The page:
WASHINGTON (TND) — Independent writer Michael Shellenberger released the seventh installment of the "Twitter Files" series of information drops Monday, continuing the work of Substack writer Matt Taibbi’s recent entries in the series exploring the relationship between Twitter and the FBI.
Shellenberger – an author and former public relations professional but not a trained or professional journalist – focused his narrative around his claim that the Federal Bureau of Investigation, along with the Department of Justice, tried to discredit and dismiss leaked information about Hunter Biden and his abandoned laptop before and after The New York Post published an exposé based on the contents of the laptop in 2020.
The article – which the Post published while other, more credible journalistic outlets like The Wall Street Journal were still investigating the claims and evidence – alleged that Hunter "introduced his father, then-Vice President Joe Biden, to a top executive at a Ukrainian energy firm less than a year before the elder Biden pressured government officials in Ukraine into firing a prosecutor who was investigating the company." Conservative activists and lawmakers use this as “proof” that the then-vice president fired the prosecutor because he was investigating Hunter’s activities at Burisma, but fact check shows that the prosecutor was never investigating the younger Biden. Furthermore, the prosecutor was fired due to apparent inaction to pursue corruption investigations into Ukrainian officials (Civil society organizations in Ukraine, among other European nations, had been calling for his resignation).
Within hours after the story was posted online, Twitter and other social media companies censored the piece, "preventing it from spreading and, more importantly, undermining its credibility in the minds of many Americans." Twitter’s then-CEO Jack Dorsey admitted at the time that the social media platform handled the response poorly. While the communications Taibbi shared concerned Twitter’s response to the New York Port article reflect panicked and less than ideal decisions from the social media platform’s staff, they neglect the context of that moment in the 2020 campaign and the fear by many – including, as other “Twitter Files” installments have showed – within the company and in the intelligence community over possible attempts by Russia or other state actors to influence voters and spread misinformation.
In fact, Shellenberger notes in his tweet thread for the “Twitter Files” part seven, that Yoel Roth, the former Head of Trust & Safety at Twitter, gave sworn testimony that he had been briefed in weekly meetings by members of the intelligence community since 2018 about the potential for something like this. “During this weekly meetings, the federal law enforcement agencies communicated that they expected ‘hack-and-leak operations’ by state actors might occur in the period shortly before the 2020 presidential election, likely in October,” Roth told the Federal Election Commission in Dec. 2020. He said he also learned in these meetings that “there were rumors that a hack-and-leak operation would involve Hunter Biden.”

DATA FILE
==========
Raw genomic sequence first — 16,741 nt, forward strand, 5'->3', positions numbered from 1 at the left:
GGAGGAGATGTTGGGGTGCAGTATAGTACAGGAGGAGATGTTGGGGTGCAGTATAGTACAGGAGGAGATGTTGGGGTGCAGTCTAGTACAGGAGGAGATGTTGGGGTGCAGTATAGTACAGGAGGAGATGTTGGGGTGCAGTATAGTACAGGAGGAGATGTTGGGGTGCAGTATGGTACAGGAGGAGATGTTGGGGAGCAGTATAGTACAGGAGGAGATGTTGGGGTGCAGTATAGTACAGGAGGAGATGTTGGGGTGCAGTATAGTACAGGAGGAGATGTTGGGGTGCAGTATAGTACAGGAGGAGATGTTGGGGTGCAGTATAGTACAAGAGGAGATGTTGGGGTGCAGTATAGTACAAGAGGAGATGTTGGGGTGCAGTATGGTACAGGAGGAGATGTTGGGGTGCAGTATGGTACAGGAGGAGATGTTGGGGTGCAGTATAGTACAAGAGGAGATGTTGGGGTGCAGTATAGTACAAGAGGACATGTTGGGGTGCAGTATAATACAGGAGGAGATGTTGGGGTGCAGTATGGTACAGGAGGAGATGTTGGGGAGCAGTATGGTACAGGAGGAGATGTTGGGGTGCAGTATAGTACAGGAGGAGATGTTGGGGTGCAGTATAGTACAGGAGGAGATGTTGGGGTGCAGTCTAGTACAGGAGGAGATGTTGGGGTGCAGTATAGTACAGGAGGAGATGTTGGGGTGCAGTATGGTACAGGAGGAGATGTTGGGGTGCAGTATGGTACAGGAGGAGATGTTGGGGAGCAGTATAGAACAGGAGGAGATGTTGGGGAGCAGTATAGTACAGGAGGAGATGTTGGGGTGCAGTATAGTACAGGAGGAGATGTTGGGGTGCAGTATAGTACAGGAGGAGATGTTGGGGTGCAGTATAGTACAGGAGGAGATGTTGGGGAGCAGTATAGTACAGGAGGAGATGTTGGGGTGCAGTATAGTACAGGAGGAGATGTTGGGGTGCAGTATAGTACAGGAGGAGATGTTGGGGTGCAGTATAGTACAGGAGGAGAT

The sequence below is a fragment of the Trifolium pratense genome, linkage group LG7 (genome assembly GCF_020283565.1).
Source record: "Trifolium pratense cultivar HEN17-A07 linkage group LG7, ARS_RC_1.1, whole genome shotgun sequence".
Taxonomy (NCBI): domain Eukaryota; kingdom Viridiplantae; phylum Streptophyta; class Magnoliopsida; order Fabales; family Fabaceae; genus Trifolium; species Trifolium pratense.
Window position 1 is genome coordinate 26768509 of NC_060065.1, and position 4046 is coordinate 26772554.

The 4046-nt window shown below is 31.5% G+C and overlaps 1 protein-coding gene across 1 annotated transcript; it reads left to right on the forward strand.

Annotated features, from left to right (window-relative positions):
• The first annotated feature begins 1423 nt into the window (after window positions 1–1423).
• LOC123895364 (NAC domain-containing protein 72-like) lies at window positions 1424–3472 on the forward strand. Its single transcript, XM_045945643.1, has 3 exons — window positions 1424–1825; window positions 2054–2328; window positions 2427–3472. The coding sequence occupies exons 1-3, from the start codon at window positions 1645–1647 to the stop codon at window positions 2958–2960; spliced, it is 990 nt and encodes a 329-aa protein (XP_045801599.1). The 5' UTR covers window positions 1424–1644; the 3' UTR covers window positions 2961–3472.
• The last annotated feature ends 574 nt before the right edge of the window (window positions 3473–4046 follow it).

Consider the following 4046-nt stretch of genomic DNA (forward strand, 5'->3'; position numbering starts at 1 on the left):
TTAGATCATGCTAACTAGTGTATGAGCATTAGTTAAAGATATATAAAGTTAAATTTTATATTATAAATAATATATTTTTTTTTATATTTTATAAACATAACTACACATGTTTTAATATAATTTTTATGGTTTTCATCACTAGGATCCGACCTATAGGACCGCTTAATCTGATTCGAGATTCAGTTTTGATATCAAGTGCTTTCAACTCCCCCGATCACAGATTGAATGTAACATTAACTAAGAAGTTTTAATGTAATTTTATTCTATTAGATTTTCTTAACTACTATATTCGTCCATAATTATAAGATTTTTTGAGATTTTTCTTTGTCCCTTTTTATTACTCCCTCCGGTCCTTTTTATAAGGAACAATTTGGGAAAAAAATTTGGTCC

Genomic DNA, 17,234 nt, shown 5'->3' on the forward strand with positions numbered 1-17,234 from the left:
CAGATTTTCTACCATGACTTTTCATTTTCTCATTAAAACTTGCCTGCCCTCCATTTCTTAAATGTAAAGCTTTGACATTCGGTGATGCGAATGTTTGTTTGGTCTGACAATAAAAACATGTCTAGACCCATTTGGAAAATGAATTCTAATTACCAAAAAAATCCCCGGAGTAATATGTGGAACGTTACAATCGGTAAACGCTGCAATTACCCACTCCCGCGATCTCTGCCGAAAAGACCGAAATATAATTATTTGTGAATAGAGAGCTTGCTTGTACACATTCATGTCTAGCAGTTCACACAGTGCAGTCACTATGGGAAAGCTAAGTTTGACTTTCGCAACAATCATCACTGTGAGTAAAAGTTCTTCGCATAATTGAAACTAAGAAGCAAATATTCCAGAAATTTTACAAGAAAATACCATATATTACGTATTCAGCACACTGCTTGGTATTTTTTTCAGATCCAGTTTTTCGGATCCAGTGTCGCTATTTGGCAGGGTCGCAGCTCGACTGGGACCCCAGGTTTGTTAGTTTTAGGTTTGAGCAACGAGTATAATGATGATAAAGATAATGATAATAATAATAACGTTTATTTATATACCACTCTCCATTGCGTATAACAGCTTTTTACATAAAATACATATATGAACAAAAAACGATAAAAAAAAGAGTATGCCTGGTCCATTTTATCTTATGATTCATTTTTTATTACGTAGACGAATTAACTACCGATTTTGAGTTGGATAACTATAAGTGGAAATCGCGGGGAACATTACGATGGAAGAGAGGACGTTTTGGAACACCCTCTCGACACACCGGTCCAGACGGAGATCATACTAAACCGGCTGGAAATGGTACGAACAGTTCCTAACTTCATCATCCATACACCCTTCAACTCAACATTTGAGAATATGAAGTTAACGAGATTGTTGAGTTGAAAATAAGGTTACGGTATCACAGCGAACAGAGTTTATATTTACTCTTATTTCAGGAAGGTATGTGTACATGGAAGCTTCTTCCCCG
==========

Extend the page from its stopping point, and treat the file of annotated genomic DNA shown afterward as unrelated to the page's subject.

Shellenberger uses Roth’s testimony to allege how “the FBI and other law enforcement agencies repeatedly primed Yoel Roth to dismiss reports of Hunter Biden’s laptop as a Russian ‘hack and leak’ operation.” However, he does not break down the timing of when Roth began to hear those rumors as part of the likely more comprehensive briefings he would have received about potential disinformation campaigns and other interreference by state actors during the 2018 midterms and the 2020 election cycle starting in 2019. Hunter Biden was already a focus of Republican and conservative attempts to attack the Biden campaign. As an example, Breitbart News published an article in May 2019 – a day before Hunter was scheduled to campaign with his father in Philadelphia – based on a 2016 police report that named Hunter as a suspect in a possible narcotics offense.Since the beginning of the “Twitter Files” saga on Dec. 2, when Taibbi first shared information about the Hunter Biden laptop story, Shellenberger notes, “We have discovered new info that points to an organized effort by the intel community to influence Twitter & other platforms." He noted in his criticism of the FBI’s “priming” of Roth that San Francisco-based FBI Agent Elvis Chan, who is often named in the “Twitter Files,” said in a deposition from Nov. 29 that the FBI did not “see any similar competing intrusions to what happened in 2016” (intrusions here referring to “computer intrusions into national-level political committees or election officials or presidential candidates”). However, Chan notes in his next line of testimony “So although from our standpoint we had not see anything, we specifically, in an abundance of caution, warned the companies in case they saw something we did not.” Chan’s testimony comes from deposition he gave in November as part of a lawsuit by the Attorneys General of Missouri and Louisiana that allege the Biden administration colluded with social media companies to censor free speech.
Since the beginning of the “Twitter Files” saga on Dec. 2, when Taibbi first shared information about the Hunter Biden laptop story, Shellenberger notes, “We have discovered new info that points to an organized effort by the intel community to influence Twitter & other platforms." He noted in his criticism of the FBI’s “priming” of Roth that San Francisco-based FBI Agent Elvis Chan, who is often named in the “Twitter Files,” said in a deposition from Nov. 29 that the FBI did not “see any similar competing intrusions to what happened in 2016” (intrusions here referring to “computer intrusions into national-level political committees or election officials or presidential candidates”). However, Chan notes in his next line of testimony “So although from our standpoint we had not see anything, we specifically, in an abundance of caution, warned the companies in case they saw something we did not.” Chan’s testimony comes from deposition he gave in November as part of a lawsuit by the Attorneys General of Missouri and Louisiana that allege the Biden administration colluded with social media companies to censor free speech.